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Hay Market Reports

What affected hay market prices last month? Why? Find out some facts in these monthly reports and charts.

LATEST

Reacting to higher hay prices – fueled by diminishing stocks and strong export demand – U.S. hay growers intend to harvest dry hay from more acreage in 2018, according to the USDA’s Acreage report, released June 29.

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U.S. average alfalfa hay prices pushed to their highest levels in three years. Interest rates and fuel costs are on the rise, too. Harvest in some major hay areas was just getting underway due to weather-related delays. Here’s a look at the hay market with summer just around the corner.

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Hay shortages and delays to stand evaluation and first-crop harvest pressured regional prices higher, but weaker dairy and export demand could have an impact.

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The USDA estimated 2018 dry hay acreage at 53.7 million acres, down just 1 percent (58,000 acres) from a year ago. If realized, this will represent the second lowest total U.S. hay harvested area since 1908, behind only 2016.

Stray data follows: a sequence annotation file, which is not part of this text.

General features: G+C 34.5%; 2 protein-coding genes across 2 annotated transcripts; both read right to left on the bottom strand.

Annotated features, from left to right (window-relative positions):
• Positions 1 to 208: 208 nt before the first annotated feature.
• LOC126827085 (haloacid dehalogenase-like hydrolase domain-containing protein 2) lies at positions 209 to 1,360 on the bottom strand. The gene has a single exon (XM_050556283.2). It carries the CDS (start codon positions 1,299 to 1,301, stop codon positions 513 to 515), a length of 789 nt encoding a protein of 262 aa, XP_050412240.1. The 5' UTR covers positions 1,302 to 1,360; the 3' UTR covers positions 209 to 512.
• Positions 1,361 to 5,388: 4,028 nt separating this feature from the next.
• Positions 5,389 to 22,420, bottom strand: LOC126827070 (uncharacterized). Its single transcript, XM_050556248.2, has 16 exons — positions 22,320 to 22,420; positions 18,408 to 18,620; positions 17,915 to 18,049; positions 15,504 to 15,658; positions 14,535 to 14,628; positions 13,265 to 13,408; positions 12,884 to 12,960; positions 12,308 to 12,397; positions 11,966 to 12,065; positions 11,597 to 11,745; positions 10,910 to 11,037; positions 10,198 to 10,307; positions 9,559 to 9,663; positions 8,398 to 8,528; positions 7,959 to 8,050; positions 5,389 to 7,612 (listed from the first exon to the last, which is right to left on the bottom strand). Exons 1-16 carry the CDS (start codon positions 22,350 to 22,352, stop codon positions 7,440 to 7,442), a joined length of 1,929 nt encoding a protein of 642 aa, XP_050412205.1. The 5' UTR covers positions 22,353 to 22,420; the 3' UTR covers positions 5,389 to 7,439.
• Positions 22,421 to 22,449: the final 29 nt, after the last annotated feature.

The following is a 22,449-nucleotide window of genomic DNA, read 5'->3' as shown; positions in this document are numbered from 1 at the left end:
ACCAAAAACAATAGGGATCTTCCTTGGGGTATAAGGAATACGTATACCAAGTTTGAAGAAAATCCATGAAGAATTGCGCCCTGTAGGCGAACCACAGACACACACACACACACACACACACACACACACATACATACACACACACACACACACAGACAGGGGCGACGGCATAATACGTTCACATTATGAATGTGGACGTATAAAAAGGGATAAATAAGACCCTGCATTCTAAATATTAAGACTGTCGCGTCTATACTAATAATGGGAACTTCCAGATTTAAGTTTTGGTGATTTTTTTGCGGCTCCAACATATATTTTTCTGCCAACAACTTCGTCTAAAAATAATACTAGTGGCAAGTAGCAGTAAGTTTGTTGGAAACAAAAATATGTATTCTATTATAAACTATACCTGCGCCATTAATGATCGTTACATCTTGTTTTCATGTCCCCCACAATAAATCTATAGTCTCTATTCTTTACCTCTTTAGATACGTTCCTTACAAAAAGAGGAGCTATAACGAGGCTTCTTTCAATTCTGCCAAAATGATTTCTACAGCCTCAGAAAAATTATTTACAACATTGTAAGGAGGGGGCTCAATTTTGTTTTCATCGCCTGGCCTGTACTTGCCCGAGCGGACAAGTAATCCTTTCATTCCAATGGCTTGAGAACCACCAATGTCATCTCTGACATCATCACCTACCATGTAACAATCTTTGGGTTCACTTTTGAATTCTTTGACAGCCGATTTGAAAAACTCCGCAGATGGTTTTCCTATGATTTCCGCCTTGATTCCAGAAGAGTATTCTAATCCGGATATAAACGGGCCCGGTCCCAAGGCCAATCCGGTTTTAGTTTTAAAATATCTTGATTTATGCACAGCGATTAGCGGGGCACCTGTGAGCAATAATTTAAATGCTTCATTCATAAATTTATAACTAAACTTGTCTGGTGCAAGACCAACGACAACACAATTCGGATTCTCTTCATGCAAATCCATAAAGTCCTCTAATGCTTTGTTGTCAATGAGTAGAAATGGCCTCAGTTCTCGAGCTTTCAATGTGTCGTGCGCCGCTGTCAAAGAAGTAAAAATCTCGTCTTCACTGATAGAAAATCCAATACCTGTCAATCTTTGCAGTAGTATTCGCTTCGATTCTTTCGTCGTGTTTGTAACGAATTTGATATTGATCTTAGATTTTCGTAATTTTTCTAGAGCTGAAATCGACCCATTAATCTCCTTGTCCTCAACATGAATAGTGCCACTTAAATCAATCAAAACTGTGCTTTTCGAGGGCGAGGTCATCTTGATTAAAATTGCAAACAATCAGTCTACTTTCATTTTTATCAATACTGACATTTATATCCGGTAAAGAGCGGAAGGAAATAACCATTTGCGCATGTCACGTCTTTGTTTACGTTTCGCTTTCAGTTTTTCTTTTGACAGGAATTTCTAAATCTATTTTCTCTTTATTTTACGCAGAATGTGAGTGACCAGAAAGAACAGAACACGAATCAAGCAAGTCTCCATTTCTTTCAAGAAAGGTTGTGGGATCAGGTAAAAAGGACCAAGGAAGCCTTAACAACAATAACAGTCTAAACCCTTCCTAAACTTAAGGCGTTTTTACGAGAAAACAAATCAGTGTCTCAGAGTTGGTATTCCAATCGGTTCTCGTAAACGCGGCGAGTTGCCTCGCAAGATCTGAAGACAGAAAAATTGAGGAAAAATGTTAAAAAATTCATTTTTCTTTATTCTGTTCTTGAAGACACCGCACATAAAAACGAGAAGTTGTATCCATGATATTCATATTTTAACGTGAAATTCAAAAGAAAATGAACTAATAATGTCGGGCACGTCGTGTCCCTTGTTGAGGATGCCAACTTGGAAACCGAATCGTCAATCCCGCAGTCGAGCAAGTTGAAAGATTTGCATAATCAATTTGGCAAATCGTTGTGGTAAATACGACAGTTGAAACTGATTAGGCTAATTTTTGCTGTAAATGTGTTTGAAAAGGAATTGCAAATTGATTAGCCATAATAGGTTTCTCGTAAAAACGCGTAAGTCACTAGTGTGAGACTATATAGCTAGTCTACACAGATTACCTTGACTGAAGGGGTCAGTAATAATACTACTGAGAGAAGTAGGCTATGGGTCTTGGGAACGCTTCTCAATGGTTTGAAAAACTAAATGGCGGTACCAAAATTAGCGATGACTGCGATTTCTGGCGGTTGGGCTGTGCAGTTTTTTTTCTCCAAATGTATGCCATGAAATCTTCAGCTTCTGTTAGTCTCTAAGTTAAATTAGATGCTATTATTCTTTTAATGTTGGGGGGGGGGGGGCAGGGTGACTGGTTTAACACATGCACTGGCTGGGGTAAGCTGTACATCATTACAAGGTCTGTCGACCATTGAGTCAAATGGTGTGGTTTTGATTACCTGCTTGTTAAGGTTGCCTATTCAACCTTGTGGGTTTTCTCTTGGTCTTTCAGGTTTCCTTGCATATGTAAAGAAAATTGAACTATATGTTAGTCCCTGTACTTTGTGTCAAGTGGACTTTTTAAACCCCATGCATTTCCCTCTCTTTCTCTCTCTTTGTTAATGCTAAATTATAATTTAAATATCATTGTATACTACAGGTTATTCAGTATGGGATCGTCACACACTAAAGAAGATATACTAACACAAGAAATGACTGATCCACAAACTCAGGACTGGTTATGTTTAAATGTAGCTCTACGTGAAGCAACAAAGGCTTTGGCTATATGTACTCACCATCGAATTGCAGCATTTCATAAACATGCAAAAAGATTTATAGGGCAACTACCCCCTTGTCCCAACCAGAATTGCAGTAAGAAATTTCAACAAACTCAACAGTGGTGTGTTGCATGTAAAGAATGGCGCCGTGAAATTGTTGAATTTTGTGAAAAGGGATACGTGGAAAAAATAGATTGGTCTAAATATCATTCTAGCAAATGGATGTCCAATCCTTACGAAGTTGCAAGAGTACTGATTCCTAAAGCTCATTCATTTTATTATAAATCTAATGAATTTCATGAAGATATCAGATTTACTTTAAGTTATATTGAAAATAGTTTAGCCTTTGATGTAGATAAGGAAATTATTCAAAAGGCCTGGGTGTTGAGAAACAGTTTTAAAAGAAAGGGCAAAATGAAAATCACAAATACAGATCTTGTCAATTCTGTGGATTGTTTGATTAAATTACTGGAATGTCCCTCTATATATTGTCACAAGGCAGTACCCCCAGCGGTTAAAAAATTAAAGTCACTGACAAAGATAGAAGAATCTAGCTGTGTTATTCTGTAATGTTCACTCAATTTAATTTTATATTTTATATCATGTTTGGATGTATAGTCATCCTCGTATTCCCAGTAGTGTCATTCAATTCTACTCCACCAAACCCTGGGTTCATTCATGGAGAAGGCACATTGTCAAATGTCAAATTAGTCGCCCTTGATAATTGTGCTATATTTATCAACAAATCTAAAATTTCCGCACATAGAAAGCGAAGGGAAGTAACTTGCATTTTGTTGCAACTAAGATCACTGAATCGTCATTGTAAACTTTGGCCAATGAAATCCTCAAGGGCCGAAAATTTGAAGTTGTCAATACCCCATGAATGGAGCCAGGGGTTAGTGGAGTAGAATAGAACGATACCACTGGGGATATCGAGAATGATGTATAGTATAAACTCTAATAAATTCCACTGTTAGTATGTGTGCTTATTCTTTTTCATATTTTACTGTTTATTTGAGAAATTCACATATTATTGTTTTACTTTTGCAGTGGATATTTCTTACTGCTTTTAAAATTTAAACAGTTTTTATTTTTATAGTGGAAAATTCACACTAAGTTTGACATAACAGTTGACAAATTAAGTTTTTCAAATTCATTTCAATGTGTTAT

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In terms of total annual value to U.S. crop producers, hay remains third (behind corn and soybeans) despite three years of lower prices and declining dry hay acreage. What will 2018 bring?

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Old Man Winter’s job performance is again being called into question, as seasonal precipitation is not improving drought conditions in many important hay-producing regions of the U.S.

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